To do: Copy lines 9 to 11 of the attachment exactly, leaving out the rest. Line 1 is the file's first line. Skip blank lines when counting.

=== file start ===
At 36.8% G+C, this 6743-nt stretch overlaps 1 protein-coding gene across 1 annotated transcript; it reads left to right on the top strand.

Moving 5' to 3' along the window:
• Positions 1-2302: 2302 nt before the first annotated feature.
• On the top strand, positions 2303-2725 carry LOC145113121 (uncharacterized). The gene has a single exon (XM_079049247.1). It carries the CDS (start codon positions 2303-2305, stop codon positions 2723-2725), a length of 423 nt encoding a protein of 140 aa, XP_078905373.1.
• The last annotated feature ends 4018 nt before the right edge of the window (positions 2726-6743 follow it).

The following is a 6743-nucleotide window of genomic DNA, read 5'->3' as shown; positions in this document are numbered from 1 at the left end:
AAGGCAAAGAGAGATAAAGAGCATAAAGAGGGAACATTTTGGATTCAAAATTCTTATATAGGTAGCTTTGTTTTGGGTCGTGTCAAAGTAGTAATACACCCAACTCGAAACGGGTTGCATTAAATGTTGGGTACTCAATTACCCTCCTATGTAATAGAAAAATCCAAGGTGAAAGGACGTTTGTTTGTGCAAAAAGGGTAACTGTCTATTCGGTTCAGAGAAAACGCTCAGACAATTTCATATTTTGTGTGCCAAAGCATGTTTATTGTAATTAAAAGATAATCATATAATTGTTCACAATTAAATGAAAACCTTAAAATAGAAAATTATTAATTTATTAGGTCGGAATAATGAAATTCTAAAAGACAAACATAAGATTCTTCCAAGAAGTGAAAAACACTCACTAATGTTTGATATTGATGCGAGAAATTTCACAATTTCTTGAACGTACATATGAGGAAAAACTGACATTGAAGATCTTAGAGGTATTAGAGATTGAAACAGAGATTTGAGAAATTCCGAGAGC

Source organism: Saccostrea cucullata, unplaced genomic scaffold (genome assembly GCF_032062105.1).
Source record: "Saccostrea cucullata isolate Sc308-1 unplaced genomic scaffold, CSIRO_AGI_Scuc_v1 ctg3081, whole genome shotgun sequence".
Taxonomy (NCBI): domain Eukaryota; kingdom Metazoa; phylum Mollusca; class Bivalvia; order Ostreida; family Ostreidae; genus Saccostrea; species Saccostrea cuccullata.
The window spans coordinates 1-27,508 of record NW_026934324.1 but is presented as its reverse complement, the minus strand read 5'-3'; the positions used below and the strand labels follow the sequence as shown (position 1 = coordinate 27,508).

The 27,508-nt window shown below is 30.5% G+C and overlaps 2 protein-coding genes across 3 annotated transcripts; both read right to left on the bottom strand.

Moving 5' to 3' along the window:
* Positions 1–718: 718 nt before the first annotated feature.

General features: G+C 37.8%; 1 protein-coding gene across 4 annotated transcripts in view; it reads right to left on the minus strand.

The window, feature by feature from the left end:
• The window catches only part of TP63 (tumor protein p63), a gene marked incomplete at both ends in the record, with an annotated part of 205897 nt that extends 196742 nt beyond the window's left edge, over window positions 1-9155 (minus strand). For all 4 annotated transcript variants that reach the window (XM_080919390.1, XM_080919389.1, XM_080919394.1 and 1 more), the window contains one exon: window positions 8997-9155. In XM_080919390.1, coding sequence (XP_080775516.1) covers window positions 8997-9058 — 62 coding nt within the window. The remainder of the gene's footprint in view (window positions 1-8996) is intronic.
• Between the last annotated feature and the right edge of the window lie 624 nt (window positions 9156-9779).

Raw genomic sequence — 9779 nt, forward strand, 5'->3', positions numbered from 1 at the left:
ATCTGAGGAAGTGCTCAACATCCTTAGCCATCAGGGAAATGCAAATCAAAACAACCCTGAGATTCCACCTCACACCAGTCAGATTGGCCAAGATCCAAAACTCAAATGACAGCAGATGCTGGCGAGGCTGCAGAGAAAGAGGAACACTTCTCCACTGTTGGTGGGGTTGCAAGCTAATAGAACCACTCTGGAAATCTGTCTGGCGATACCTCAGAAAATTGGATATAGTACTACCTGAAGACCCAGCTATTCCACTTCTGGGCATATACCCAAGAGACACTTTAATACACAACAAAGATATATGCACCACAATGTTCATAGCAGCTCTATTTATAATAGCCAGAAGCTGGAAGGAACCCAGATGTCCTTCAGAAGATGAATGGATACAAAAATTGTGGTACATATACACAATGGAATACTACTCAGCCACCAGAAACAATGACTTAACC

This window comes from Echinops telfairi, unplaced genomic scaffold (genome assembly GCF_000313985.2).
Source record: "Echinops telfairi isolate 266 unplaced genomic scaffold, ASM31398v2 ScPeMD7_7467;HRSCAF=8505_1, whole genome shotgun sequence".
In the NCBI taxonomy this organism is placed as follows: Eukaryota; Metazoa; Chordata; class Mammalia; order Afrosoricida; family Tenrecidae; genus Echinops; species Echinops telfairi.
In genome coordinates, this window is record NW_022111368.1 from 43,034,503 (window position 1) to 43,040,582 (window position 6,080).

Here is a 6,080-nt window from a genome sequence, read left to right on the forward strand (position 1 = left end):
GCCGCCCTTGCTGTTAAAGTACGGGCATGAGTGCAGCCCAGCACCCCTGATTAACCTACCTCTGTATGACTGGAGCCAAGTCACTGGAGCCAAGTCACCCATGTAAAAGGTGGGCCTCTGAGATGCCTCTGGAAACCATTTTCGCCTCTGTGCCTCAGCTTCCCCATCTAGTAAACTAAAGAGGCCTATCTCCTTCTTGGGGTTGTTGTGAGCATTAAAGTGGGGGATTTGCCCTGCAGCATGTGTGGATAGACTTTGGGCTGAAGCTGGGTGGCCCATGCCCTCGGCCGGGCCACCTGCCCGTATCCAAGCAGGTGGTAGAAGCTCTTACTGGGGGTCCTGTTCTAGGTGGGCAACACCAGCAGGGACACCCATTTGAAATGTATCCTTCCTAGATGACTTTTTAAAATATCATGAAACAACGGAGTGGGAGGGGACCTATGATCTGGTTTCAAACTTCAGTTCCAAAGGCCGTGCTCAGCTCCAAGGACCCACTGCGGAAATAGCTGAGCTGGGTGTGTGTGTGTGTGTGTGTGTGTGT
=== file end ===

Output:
Source record: "Saccostrea cucullata isolate Sc308-1 unplaced genomic scaffold, CSIRO_AGI_Scuc_v1 ctg3081, whole genome shotgun sequence".
Taxonomy (NCBI): domain Eukaryota; kingdom Metazoa; phylum Mollusca; class Bivalvia; order Ostreida; family Ostreidae; genus Saccostrea; species Saccostrea cuccullata.
The window spans coordinates 1-27,508 of record NW_026934324.1 but is presented as its reverse complement, the minus strand read 5'-3'; the positions used below and the strand labels follow the sequence as shown (position 1 = coordinate 27,508).